by Linda Hutchinson |
A frequently asked question to which the simple answer is yes. However if the person asking the question thinks that having an alliance contract written up is all that is needed to bring about integrated, collaborative working, they are mistaken.
When I am asked about sample contracts, I fudge the answer as politely as I can. Of course there are existing contracts that you can use and adapt. The trouble is that doing this will not bring you an alliance way of working.
It is the perennial problem of rolling out a successful initiative in one place to many others. How many times do we see the power of the original diluted and reduced when it is applied elsewhere? A nicely described example is given in the article in last week’s HSJ about adopting the US initiative to reduce central line infections – Why ‘cookie cutter’ change falls short. Those who thought it was about adopting the five point checklist were disappointed. It needed culture change, internal recognition of a problem and collective determination to tackle it. The checklist enabled the change to happen if these elements were in place, but it could not force them to happen. It is the same with an alliance contract. It supports a change in relationships once that change is happening and that is the part that takes time and effort.
As alliance contracting becomes an established term, often used as a possible answer to everything from integrated care to bad behaviours in existing contracts, I guarantee that the words on the page of a legal document are not what will make the difference. People make the difference; people recognising that the current behaviours are not helpful; people recognising that they need to change to enable others to change; people prepared to put the best for people using services ahead of what is best for their organisation and maybe for themselves; people prepared to put time and effort to achieve the collaborate and integration we all seek.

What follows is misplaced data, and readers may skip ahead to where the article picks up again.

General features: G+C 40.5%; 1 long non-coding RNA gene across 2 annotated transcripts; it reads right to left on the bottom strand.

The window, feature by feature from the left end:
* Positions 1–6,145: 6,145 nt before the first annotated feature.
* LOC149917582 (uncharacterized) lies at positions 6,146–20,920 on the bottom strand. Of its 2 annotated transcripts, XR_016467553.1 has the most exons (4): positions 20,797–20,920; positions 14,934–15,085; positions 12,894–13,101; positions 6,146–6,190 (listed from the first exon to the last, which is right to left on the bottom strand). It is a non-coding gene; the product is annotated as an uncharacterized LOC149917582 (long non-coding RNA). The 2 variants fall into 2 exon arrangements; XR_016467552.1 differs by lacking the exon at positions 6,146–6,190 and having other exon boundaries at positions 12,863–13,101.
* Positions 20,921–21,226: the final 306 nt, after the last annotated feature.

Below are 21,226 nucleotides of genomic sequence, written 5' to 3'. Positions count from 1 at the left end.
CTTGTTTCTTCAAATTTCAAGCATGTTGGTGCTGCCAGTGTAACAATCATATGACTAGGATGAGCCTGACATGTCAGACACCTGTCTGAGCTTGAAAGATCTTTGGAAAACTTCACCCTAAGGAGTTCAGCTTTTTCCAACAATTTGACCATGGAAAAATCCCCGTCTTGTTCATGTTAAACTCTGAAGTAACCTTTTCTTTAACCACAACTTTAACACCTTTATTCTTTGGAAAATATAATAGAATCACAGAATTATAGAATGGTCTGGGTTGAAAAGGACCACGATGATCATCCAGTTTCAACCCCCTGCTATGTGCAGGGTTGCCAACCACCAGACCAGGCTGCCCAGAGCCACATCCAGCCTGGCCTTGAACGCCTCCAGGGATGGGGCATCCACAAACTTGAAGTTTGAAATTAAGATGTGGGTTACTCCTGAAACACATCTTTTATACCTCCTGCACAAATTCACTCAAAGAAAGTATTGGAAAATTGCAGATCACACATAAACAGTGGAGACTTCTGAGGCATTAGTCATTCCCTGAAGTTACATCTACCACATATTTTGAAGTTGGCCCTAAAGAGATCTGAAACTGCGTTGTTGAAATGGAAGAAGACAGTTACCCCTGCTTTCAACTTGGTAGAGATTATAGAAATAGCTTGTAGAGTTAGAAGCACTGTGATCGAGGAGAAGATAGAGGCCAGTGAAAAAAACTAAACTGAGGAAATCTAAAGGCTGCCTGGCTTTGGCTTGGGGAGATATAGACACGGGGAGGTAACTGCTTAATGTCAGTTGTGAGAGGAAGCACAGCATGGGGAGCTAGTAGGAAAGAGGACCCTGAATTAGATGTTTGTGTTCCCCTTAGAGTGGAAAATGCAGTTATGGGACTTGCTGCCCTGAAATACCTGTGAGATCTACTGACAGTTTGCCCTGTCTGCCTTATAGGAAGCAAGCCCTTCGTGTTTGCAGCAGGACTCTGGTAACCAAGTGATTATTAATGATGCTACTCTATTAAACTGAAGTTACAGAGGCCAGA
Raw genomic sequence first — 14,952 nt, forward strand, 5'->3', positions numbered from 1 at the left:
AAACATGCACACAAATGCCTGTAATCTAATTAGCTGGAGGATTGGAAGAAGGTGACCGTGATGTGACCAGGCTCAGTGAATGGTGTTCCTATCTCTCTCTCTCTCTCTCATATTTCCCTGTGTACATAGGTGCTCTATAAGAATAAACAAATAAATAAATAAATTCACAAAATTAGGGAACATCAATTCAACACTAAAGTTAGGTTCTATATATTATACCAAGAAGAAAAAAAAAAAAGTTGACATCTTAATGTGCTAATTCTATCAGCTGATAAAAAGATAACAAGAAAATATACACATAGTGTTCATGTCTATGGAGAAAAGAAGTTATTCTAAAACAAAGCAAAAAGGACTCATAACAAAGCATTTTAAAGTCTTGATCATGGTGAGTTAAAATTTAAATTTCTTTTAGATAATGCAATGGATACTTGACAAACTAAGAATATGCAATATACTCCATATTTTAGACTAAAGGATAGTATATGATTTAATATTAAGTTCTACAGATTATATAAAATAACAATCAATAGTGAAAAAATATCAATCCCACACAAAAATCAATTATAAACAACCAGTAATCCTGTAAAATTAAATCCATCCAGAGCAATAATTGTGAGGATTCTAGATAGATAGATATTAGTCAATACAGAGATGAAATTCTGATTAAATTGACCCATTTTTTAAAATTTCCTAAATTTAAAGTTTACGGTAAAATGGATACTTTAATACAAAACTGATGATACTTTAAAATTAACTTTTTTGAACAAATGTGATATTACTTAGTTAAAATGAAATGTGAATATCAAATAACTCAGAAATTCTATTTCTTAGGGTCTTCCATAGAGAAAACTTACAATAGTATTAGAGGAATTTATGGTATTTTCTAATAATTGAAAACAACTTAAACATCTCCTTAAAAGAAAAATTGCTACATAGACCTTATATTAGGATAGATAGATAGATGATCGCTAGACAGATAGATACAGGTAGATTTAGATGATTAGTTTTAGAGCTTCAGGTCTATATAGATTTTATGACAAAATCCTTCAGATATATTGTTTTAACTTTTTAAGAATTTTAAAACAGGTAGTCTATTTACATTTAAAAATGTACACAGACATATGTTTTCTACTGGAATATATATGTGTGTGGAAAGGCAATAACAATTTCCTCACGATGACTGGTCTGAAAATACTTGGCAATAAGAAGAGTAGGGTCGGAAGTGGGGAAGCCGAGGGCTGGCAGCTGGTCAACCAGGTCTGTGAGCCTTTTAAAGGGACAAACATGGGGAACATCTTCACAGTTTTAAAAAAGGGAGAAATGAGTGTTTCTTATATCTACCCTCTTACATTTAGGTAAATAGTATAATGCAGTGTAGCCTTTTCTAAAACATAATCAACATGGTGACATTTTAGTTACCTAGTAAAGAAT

There is no magic bullet. An alliance contract can help seal a new way of working. It will aid the commissioner who is determined to drive collaboration through the way they do business. Yes, a commissioner can offload to a prime contractor the effort and leadership role for creating the co-operative relationships. Many are now doing this. It is understandable when the expectations and duties of a commissioner are many. I would argue though that the very essence of a commissioner is ownership of the leadership role and that they should be involved and continually engaged in how a health economy and its many partners work collaboratively.